• School performance is, in turn, connected to funding. According an NBER paper, “Event-study and instrumental variable models reveal that a 10 percent increase in per-pupil spending each year for all twelve years of public school leads to 0.27 more completed years of education, 7.25 percent higher wages, and a 3.67 percentage-point reduction in the annual incidence of adult poverty; effects are much more pronounced for children from low-income families.” 

  • The catchment area around the Penn Alexander school provides a case study of the relationship between school quality and real estate prices. After the University of Pennsylvania created the school, housing prices grew significantly in the catchment area, even though not all eligible students attended the schools.

  • In the long run, it can be safely assumed that if the added funding from property tax increases effectively improves the quality of public schools, the net effect on the real estate market will be positive. However, as the case of Penn Alexander demonstrates, affordability of housing will continue to be a challenge for inclusive growth in the city.



Besides raising taxes, Philadelphia has limited options for enhancing revenues. The City is particularly hamstrung by the Uniformity Clause in the state constitution, which requires that a flat tax be applied, limiting the ability to implement variable tax rates to different types of real estate properties or different income levels. Changes to the tax abatement program and the implementation of payments in lieu of taxes (PILOTs) have both been commonly proposed as options. While both have the potential to bring in revenue, amending the abatement program is the more promising route.





  • Reforming the tax abatement program could yield significant revenue; any changes, however, should take affordable housing and variability by neighborhood into account.

  • The City forgoes a considerable amount of real property revenue via the tax abatement incentive.  Currently, approximately $8B in taxable building value or nearly 15,000 properties are abated.  This represents 11% of the city’s total assessed value and 2.7% of real estate stock. Additionally, the program is growing. In dollar terms, the amount of abatements granted increased 393% from 2014. 

  • The abatements program was initially started to reverse the depopulation and declining housing stock of Philadelphia.  However, as has been mentioned previously, most abatement dollars are granted to those who seem to need them the least - high-value properties concentrated in Center City, and other high-growth real estate markets. It is worth evaluating limiting the abatement program to neighborhoods that are experiencing the conditions that made abatements necessary to begin with – depopulation, crime, low-quality housing stock.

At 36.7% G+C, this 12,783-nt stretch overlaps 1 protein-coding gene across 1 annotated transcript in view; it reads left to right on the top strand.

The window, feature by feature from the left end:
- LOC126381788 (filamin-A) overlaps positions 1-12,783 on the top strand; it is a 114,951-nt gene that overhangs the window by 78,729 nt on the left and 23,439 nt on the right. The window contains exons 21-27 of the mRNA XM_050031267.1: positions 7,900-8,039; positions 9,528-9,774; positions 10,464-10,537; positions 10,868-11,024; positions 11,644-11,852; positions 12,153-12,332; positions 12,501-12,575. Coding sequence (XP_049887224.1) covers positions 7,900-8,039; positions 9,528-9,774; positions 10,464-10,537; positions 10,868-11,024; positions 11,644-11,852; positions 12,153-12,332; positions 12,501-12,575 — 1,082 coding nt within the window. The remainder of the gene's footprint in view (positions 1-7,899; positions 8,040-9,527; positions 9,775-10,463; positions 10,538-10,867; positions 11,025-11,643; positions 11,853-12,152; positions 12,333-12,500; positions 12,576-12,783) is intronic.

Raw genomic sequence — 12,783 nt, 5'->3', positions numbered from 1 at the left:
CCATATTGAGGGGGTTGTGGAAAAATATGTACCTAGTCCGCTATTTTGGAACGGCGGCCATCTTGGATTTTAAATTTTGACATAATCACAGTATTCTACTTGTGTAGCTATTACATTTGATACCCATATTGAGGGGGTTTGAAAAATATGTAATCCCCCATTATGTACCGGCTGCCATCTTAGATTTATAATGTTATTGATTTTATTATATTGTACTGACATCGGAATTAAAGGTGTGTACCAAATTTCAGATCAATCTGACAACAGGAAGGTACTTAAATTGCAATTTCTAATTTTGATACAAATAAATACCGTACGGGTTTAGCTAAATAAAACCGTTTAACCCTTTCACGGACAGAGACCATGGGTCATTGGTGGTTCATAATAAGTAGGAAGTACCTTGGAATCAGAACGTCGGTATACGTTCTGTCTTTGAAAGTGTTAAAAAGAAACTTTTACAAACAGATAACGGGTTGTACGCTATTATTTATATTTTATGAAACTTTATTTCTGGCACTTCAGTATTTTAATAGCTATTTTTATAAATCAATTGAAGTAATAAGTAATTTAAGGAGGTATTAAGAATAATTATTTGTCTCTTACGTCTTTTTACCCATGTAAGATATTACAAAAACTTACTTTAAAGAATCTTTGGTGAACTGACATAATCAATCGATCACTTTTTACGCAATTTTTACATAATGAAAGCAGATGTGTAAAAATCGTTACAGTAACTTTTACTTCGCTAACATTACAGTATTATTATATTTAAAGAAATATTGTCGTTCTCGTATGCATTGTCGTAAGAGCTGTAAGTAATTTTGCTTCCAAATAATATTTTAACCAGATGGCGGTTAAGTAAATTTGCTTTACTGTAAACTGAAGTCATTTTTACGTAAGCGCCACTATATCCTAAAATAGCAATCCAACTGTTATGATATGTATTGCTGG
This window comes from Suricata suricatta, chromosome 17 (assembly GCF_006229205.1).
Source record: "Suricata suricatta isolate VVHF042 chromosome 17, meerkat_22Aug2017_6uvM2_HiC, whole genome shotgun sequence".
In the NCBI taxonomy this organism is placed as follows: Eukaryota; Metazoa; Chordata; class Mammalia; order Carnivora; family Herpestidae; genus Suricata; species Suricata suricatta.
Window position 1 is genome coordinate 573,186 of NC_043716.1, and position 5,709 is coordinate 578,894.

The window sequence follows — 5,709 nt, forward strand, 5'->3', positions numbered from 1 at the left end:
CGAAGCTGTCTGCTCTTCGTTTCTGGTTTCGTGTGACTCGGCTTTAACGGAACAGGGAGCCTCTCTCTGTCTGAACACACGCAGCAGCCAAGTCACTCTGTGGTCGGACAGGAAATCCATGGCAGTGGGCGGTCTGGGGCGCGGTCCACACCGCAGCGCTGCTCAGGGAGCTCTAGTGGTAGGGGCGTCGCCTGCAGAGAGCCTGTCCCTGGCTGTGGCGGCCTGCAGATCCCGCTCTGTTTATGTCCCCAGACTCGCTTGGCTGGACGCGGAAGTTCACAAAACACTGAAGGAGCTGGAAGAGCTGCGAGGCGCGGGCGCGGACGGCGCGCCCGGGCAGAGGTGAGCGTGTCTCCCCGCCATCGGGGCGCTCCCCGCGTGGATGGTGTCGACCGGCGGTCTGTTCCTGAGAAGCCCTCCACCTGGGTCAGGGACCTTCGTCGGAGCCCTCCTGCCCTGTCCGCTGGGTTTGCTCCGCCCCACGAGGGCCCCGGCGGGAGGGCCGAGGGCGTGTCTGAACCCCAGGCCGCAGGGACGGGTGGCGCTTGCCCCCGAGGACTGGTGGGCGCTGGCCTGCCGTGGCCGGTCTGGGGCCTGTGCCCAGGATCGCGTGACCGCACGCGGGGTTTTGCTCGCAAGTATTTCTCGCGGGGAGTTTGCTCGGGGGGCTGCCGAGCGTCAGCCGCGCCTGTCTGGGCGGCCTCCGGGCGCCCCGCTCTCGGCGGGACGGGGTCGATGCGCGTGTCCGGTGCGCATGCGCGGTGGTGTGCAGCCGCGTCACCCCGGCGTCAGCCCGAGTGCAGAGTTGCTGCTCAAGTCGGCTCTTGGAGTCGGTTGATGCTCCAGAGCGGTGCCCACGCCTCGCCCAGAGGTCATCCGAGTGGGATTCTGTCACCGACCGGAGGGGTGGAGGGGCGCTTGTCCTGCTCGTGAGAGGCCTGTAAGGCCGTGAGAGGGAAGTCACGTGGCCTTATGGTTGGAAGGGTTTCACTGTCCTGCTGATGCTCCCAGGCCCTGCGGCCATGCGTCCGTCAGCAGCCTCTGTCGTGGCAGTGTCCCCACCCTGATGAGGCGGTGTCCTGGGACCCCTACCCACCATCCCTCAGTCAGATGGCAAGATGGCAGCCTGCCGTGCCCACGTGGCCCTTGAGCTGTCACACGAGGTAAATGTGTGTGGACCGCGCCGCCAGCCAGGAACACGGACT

• The maximum value the City could extract from ending the abatements program immediately is approximately $800-$900 million. This is based solely on new abatements, as existing abatements will be grandfathered in. In the last five years, the average new abatements totaled $837 million ($1.2B in 2018).

  • Given the decrease of affordable housing, any reductions to the abatements program should be targeted towards high-value, high growth property types and areas.



  • Reinstituting a Payments In Lieu of Taxes program is another popular suggestion for attracting more revenue to the city. Philadelphia first implemented a PILOTs program from 1995-2000 and brought in $9,000,000 from 46 nonprofits ($13.6M if adjusted for inflation). The payments were based on 33% of the nonprofits’ assessed real estate value.

  • An ambiguity in state law provided the City with the ability to revoke an organization’s nonprofit status via a lawsuit; in 1997, the law was amended at the state level, reducing the leverage of cities.

  • Because PILOTs have always been based on extra-legal agreements, this mechanism may work as a stop-gap, but not a stable contribution to the school district or general fund.

  • The majority of the participating institutions was represented by Philadelphia’s universities and hospitals, which contribute a considerable amount to city coffers via the wage tax. 

  • Overall, because of implementation difficulties and low potential revenues, the PILOTs approach is the least attractive instrument for raising revenue.